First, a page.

One of the nice things about Sequel is that it allows me to write complex queries in pure ruby, without ever (so far, anyway) dipping into actual Sequel.
Last night I was throwing together a tag histogram for this blog, and suddenly everything blew up.
The offending code was this, which nicely illustrates Sequel:
Which I during my debugging discovered could be reduced to:
It does order by count, but ascending by default. What's even nicer is Sequels "dataset" concept, which let me write this:
class Tag def dataset.histogram group_and_count(:name).order_by(:count.desc) end end
By creating the method on the dataset I can chain it with other Sequel methods:
Very nice and neat. However, the above all blew up for me. I figured I'd try running everything off Sqlite since I'm not exactly expecting this blog to draw a ton of traffic given the extreme geekery likely to be found here on a regular basis.
Part of the problem is that Sqlite is dynamically typed. It's one of the things I love about Sqlite usually, and it makes it a very nice match for Ruby most of the time. The problem is that when reading things out of Sqlite it all comes back as strings. So the Ruby bindings add type translation to translate the strings back into native Ruby. The combination is potentially very powerful, as nothing stops you from automatically serializing and unserializing full Ruby objects (and combined with Sqlite callbacks you could actually do a lot of wonderfully evil things with that, including calling methods on the objects stored in the database).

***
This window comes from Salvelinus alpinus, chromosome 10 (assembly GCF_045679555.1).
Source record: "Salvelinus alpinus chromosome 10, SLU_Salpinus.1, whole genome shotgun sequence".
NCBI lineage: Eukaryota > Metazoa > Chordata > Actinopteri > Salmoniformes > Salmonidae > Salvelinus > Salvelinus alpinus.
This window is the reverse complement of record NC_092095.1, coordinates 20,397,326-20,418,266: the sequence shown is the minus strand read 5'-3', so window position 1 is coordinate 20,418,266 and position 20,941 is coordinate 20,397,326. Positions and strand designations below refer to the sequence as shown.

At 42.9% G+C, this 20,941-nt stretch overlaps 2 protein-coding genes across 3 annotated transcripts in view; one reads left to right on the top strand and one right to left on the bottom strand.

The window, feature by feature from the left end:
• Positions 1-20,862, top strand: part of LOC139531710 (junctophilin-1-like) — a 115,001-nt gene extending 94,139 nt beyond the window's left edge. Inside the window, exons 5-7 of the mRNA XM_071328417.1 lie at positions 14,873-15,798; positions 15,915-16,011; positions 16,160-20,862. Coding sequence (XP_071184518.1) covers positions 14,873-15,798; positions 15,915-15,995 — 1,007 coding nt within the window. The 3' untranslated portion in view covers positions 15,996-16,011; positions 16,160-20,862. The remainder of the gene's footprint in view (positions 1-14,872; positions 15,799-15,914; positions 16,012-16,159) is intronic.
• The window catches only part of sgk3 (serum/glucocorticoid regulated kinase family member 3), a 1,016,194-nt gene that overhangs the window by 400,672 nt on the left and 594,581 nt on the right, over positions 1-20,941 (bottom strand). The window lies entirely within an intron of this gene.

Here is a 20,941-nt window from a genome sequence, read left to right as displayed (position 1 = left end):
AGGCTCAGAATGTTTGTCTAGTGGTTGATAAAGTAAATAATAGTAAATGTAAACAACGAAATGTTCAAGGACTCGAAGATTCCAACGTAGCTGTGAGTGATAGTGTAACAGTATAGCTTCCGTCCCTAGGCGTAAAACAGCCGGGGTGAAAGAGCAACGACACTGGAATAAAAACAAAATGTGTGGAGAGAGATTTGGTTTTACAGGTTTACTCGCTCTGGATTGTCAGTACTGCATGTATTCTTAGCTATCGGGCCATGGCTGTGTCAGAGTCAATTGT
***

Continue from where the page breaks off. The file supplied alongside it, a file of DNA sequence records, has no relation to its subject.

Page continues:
The problem is that at least as used by Sequel this blows up when one of the columns doesn't have a type, for example because it's not a column but the return value of a function.
For now I've solved this by changing this part of sqlite3/resultset.rb from this:
if @db.type_translation row = @stmt.types.zip( row ).map do |type, value| @db.translator.translate( type , value ) end end
if @db.type_translation row = @stmt.types.zip( row ).map do |type, value| @db.translator.translate( type ? type : "NUMERIC" , value ) end end
It's not a good solution, so I won't submit it upstream, but it works for now. The problem is that it will break for any function returning a string instead of a number.